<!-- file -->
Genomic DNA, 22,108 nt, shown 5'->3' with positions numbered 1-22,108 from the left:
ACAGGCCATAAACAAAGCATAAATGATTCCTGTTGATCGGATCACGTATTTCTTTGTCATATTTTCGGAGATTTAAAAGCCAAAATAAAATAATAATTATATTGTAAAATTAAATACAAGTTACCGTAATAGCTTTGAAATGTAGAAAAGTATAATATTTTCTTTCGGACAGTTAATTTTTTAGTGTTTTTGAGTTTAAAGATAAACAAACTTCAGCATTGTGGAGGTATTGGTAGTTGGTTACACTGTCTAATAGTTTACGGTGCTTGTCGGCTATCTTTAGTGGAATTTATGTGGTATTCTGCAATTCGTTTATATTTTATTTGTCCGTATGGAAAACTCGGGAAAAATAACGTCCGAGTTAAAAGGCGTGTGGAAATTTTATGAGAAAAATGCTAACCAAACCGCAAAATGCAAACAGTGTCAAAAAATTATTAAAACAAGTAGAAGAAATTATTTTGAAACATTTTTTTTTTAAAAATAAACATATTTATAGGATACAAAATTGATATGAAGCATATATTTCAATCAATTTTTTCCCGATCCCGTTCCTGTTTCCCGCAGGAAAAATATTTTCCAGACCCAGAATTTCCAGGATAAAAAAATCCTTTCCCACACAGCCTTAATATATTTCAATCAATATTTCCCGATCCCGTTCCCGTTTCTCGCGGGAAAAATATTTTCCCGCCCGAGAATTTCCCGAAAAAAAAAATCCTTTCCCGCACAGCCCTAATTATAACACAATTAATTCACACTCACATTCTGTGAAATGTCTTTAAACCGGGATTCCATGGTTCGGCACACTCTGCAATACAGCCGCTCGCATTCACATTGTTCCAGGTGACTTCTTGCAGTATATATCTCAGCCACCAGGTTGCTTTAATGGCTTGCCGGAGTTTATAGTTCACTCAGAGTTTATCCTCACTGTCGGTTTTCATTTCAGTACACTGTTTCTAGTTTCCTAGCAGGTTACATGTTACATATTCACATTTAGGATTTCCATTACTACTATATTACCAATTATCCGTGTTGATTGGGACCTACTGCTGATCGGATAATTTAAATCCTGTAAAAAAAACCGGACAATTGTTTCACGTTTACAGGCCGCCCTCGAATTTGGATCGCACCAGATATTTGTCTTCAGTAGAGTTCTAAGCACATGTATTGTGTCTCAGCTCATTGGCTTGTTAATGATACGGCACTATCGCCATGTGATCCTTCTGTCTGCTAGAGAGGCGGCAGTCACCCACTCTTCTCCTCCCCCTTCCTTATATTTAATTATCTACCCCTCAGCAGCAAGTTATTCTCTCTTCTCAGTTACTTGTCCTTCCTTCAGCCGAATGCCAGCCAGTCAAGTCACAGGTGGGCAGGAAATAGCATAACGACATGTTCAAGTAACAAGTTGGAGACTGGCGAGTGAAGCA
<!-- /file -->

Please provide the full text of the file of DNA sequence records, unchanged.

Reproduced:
Genomic DNA, 22,108 nt, shown 5'->3' with positions numbered 1-22,108 from the left:
ACAGGCCATAAACAAAGCATAAATGATTCCTGTTGATCGGATCACGTATTTCTTTGTCATATTTTCGGAGATTTAAAAGCCAAAATAAAATAATAATTATATTGTAAAATTAAATACAAGTTACCGTAATAGCTTTGAAATGTAGAAAAGTATAATATTTTCTTTCGGACAGTTAATTTTTTAGTGTTTTTGAGTTTAAAGATAAACAAACTTCAGCATTGTGGAGGTATTGGTAGTTGGTTACACTGTCTAATAGTTTACGGTGCTTGTCGGCTATCTTTAGTGGAATTTATGTGGTATTCTGCAATTCGTTTATATTTTATTTGTCCGTATGGAAAACTCGGGAAAAATAACGTCCGAGTTAAAAGGCGTGTGGAAATTTTATGAGAAAAATGCTAACCAAACCGCAAAATGCAAACAGTGTCAAAAAATTATTAAAACAAGTAGAAGAAATTATTTTGAAACATTTTTTTTTTAAAAATAAACATATTTATAGGATACAAAATTGATATGAAGCATATATTTCAATCAATTTTTTCCCGATCCCGTTCCTGTTTCCCGCAGGAAAAATATTTTCCAGACCCAGAATTTCCAGGATAAAAAAATCCTTTCCCACACAGCCTTAATATATTTCAATCAATATTTCCCGATCCCGTTCCCGTTTCTCGCGGGAAAAATATTTTCCCGCCCGAGAATTTCCCGAAAAAAAAAATCCTTTCCCGCACAGCCCTAATTATAACACAATTAATTCACACTCACATTCTGTGAAATGTCTTTAAACCGGGATTCCATGGTTCGGCACACTCTGCAATACAGCCGCTCGCATTCACATTGTTCCAGGTGACTTCTTGCAGTATATATCTCAGCCACCAGGTTGCTTTAATGGCTTGCCGGAGTTTATAGTTCACTCAGAGTTTATCCTCACTGTCGGTTTTCATTTCAGTACACTGTTTCTAGTTTCCTAGCAGGTTACATGTTACATATTCACATTTAGGATTTCCATTACTACTATATTACCAATTATCCGTGTTGATTGGGACCTACTGCTGATCGGATAATTTAAATCCTGTAAAAAAAACCGGACAATTGTTTCACGTTTACAGGCCGCCCTCGAATTTGGATCGCACCAGATATTTGTCTTCAGTAGAGTTCTAAGCACATGTATTGTGTCTCAGCTCATTGGCTTGTTAATGATACGGCACTATCGCCATGTGATCCTTCTGTCTGCTAGAGAGGCGGCAGTCACCCACTCTTCTCCTCCCCCTTCCTTATATTTAATTATCTACCCCTCAGCAGCAAGTTATTCTCTCTTCTCAGTTACTTGTCCTTCCTTCAGCCGAATGCCAGCCAGTCAAGTCACAGGTGGGCAGGAAATAGCATAACGACATGTTCAAGTAACAAGTTGGAGACTGGCGAGTGAAGCA